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Home > News > College Puts Alternative Energy to the Test

College Puts Alternative Energy to the Test

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The midstate has a lot going on in the fields of alternative and renewable energy.

Much of this action can be found on the campuses of colleges and universities in the midstate. At places like Dickinson and Messiah colleges, students are teaming with faculty members who have experience in the field to develop alternative energy companies of the future.

Messiah has several initiatives that are focused on developing markets for solar panels and biodiesel.

The college is home to a solar electric pavilion that generates 3.2 kilowatt hours of electricity, enough to power a computer lab within Messiah's Frey Hall.

 

The pavilion demonstrates the commercial potential of solar panel technology to current and future students, said David Vader, director of Messiah's Collaboratory for Strategic Partnerships and Applied Research.

Elementary school students also visit the pavilion to learn about solar technology.

The collaboratory works to find organizations outside the college that can apply results of cutting-edge research that is done by teams of faculty and students at Messiah. Vader said the collaboratory was launched in 2001 by a grant from the Harsco Corp. in Wormleysburg.

A team at the college is also developing an electric-powered motorcycle/scooter. The scooter is powered by being plugged into an outlet that connects to a solar-charging station. Vader said a Messiah faculty member rides the scooter back and forth to work.

Teams of Messiah faculty and students have undertaken numerous solar-power projects to benefit medical clinics and schools overseas over the last 10 to 12 years, Vader said.

"We've established a track record" in applying results of solar-power research to tackle real-world challenges, he said. A Messiah graduate is leading a project to develop software to improve a solar water heater that doesn't require a pump.

"We have some international clients who are interested in optimizing the design," Vader said. Messiah College has received a $492,000 federal grant to support college research into converting waste cooking oil into biodiesel.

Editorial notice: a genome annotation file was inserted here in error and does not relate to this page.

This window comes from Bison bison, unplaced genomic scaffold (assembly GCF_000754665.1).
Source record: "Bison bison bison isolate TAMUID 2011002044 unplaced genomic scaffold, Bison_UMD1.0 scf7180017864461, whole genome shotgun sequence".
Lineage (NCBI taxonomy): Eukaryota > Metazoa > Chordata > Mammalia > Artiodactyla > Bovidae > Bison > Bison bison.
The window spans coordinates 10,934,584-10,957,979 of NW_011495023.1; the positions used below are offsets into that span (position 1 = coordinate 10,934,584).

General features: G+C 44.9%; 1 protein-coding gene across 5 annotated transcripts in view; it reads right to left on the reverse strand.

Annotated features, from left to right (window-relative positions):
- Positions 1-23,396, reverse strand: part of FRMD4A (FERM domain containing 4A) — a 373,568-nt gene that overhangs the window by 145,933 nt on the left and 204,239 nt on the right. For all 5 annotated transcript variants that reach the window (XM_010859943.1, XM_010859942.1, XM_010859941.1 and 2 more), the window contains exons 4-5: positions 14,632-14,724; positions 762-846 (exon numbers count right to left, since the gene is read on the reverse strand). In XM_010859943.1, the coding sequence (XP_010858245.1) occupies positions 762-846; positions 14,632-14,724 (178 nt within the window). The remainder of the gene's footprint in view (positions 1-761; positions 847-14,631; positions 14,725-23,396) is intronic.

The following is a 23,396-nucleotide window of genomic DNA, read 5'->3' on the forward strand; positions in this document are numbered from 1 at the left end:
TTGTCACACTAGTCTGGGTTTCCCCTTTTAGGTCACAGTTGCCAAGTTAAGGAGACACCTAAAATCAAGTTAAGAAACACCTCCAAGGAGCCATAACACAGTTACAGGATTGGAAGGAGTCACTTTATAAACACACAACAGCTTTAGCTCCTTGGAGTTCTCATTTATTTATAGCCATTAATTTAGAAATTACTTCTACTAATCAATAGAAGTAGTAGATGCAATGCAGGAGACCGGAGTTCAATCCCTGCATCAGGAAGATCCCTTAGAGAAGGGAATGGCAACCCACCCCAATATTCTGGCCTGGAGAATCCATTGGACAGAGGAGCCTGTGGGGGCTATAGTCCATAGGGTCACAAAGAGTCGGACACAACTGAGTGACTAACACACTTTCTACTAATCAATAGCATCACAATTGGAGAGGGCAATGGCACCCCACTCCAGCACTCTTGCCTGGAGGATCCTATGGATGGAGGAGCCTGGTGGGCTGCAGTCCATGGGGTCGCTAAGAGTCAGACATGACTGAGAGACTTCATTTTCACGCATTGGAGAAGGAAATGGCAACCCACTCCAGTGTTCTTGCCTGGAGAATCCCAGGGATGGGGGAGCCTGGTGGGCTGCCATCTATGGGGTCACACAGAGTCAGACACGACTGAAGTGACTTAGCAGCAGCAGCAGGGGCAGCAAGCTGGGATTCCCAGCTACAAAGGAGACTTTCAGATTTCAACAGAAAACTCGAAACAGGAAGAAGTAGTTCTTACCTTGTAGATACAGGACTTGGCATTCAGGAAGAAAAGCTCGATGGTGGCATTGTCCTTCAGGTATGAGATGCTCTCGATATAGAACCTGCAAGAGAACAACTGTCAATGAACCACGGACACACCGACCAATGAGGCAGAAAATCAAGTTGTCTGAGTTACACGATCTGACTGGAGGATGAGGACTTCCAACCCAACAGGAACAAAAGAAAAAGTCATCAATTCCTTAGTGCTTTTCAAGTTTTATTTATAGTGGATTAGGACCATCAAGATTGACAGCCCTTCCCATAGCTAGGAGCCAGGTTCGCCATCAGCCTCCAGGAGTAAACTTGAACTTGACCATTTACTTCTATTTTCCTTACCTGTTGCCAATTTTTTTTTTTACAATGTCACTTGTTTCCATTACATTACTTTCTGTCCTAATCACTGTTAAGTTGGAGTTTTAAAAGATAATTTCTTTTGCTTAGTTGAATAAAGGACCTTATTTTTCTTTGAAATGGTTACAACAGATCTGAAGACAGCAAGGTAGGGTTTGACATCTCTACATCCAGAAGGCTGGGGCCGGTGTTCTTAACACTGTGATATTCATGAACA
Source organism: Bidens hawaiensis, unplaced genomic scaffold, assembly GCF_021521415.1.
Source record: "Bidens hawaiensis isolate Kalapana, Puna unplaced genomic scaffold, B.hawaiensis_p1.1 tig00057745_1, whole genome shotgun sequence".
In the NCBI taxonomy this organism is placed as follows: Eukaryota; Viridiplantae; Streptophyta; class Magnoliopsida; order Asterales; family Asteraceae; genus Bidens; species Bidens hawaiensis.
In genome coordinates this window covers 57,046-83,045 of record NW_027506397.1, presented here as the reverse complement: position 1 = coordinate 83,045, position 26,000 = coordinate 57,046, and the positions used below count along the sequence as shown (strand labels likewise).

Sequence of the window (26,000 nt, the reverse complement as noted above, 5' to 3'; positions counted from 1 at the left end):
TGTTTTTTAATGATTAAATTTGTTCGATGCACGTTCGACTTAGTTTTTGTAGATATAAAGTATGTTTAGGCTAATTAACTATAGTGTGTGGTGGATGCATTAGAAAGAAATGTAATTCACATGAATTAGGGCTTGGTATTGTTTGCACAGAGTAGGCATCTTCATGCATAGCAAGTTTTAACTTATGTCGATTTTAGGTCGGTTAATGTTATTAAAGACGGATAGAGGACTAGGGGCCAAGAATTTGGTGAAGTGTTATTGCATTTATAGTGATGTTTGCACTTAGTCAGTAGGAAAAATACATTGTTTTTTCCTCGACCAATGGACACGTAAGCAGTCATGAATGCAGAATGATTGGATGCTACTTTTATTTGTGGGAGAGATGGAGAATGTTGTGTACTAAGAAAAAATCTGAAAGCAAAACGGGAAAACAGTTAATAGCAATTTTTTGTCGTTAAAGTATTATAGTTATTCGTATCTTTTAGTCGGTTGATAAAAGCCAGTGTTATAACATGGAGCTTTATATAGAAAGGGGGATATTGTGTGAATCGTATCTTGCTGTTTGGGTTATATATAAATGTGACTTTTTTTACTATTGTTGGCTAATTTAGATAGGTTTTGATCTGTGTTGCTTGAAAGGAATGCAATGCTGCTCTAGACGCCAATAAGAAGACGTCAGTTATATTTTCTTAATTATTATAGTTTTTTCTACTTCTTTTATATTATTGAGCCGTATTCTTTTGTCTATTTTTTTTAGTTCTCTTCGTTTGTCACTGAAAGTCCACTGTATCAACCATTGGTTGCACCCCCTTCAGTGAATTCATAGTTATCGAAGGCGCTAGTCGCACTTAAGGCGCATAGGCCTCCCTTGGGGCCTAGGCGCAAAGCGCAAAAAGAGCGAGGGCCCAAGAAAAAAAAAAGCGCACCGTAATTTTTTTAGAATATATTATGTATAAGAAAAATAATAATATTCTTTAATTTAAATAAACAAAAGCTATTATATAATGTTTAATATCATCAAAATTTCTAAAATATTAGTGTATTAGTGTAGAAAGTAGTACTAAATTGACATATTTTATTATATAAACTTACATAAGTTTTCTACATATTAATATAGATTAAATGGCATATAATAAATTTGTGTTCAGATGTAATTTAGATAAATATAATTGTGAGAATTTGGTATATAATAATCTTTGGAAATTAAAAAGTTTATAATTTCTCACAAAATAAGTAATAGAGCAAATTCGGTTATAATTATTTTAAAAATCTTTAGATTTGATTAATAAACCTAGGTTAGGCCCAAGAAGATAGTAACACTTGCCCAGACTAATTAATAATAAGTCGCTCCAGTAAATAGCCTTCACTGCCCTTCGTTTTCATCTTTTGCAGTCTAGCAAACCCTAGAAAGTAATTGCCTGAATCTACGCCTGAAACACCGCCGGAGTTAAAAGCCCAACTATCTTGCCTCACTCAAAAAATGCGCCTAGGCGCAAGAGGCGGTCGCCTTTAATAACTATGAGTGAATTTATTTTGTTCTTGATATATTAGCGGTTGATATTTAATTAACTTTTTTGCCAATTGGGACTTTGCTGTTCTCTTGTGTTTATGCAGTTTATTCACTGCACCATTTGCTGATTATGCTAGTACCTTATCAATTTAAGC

Vader said the college hopes to convert waste cooking oil from its kitchen facilities to run its vehicles. The college could do this in-house or help develop a private company to do the job.

The potential market demand for affordable small-scale technology to convert waste cooking oil into biodiesel includes any business, hospital or institution that has kitchen facilities, Vader said. This could fuel the need for new companies, just to meet the potential demand.

Starting this fall, Messiah will use the grant money to buy equipment, hire student interns and research best practices around the United States regarding commercial application of small-scale biodiesel conversion technology, Vader said.

"We have already identified some, and we will try to development a relationship with them and bring that know-how here and advance the state of the art," Vader said. The college hopes to see some of its graduates become biodiesel entrepreneurs who will stay in this area.

Messiah's biodiesel research has also received support from the Innovation Transfer Network.

The network connects faculty at colleges and universities in south-central Pennsylvania with private-sector businesses "to drive technology transfer and commercial innovation," said Jennifer Hammaker, director of business development for the network.

The network is state-funded and provides grants of up to $10,000 a year to faculty members. This year the network has provided grant funding of $127,000, including to 14 faculty members.

Twenty-two partnership organizations are involved in the network in this region, including 13 college- or university-related entities.

(as featured in the Patriot News on Sunday, July 20, 2008, written by Dan Miller, and can be accessed through PennLive.com)